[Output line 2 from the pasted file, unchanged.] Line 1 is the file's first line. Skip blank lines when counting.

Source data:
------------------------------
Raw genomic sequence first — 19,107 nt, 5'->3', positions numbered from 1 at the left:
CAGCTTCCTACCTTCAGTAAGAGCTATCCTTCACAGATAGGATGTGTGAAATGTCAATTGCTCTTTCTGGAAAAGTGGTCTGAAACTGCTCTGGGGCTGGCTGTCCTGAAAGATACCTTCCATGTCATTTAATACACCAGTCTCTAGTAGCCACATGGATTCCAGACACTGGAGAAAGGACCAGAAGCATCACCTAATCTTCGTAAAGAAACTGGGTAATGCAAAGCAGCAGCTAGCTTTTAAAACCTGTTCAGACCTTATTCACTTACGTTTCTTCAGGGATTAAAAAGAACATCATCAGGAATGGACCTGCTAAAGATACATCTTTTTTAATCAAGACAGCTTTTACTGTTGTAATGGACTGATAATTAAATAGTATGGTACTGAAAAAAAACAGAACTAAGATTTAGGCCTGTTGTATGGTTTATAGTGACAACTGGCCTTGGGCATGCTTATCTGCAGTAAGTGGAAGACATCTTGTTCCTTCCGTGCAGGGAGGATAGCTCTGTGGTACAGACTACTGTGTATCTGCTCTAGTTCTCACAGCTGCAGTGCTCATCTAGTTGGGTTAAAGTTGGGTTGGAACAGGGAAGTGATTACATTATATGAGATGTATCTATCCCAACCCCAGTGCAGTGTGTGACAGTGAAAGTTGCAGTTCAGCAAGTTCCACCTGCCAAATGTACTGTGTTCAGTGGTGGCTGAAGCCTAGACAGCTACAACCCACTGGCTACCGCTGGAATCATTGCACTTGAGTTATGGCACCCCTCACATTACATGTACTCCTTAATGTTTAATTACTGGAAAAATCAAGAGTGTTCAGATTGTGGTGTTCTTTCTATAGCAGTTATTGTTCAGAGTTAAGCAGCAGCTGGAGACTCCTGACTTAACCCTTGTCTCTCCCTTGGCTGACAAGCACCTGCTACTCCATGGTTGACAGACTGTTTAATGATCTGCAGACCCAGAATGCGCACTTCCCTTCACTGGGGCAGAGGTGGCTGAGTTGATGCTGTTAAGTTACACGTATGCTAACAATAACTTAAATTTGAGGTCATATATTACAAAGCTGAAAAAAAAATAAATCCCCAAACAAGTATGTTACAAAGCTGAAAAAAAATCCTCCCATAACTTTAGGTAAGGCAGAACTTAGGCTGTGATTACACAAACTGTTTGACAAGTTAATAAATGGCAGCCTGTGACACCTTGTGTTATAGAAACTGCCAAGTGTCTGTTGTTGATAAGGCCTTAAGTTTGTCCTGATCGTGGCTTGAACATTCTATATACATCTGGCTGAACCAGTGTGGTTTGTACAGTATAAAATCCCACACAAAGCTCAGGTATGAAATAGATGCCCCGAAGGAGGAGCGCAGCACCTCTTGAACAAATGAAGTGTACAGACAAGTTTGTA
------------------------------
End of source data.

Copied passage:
CAGCTTCCTACCTTCAGTAAGAGCTATCCTTCACAGATAGGATGTGTGAAATGTCAATTGCTCTTTCTGGAAAAGTGGTCTGAAACTGCTCTGGGGCTGGCTGTCCTGAAAGATACCTTCCATGTCATTTAATACACCAGTCTCTAGTAGCCACATGGATTCCAGACACTGGAGAAAGGACCAGAAGCATCACCTAATCTTCGTAAAGAAACTGGGTAATGCAAAGCAGCAGCTAGCTTTTAAAACCTGTTCAGACCTTATTCACTTACGTTTCTTCAGGGATTAAAAAGAACATCATCAGGAATGGACCTGCTAAAGATACATCTTTTTTAATCAAGACAGCTTTTACTGTTGTAATGGACTGATAATTAAATAGTATGGTACTGAAAAAAAACAGAACTAAGATTTAGGCCTGTTGTATGGTTTATAGTGACAACTGGCCTTGGGCATGCTTATCTGCAGTAAGTGGAAGACATCTTGTTCCTTCCGTGCAGGGAGGATAGCTCTGTGGTACAGACTACTGTGTATCTGCTCTAGTTCTCACAGCTGCAGTGCTCATCTAGTTGGGTTAAAGTTGGGTTGGAACAGGGAAGTGATTACATTATATGAGATGTATCTATCCCAACCCCAGTGCAGTGTGTGACAGTGAAAGTTGCAGTTCAGCAAGTTCCACCTGCCAAATGTACTGTGTTCAGTGGTGGCTGAAGCCTAGACAGCTACAACCCACTGGCTACCGCTGGAATCATTGCACTTGAGTTATGGCACCCCTCACATTACATGTACTCCTTAATGTTTAATTACTGGAAAAATCAAGAGTGTTCAGATTGTGGTGTTCTTTCTATAGCAGTTATTGTTCAGAGTTAAGCAGCAGCTGGAGACTCCTGACTTAACCCTTGTCTCTCCCTTGGCTGACAAGCACCTGCTACTCCATGGTTGACAGACTGTTTAATGATCTGCAGACCCAGAATGCGCACTTCCCTTCACTGGGGCAGAGGTGGCTGAGTTGATGCTGTTAAGTTACACGTATGCTAACAATAACTTAAATTTGAGGTCATATATTACAAAGCTGAAAAAAAAATAAATCCCCAAACAAGTATGTTACAAAGCTGAAAAAAAATCCTCCCATAACTTTAGGTAAGGCAGAACTTAGGCTGTGATTACACAAACTGTTTGACAAGTTAATAAATGGCAGCCTGTGACACCTTGTGTTATAGAAACTGCCAAGTGTCTGTTGTTGATAAGGCCTTAAGTTTGTCCTGATCGTGGCTTGAACATTCTATATACATCTGGCTGAACCAGTGTGGTTTGTACAGTATAAAATCCCACACAAAGCTCAGGTATGAAATAGATGCCCCGAAGGAGGAGCGCAGCACCTCTTGAACAAATGAAGTGTACAGACAAGTTTGTA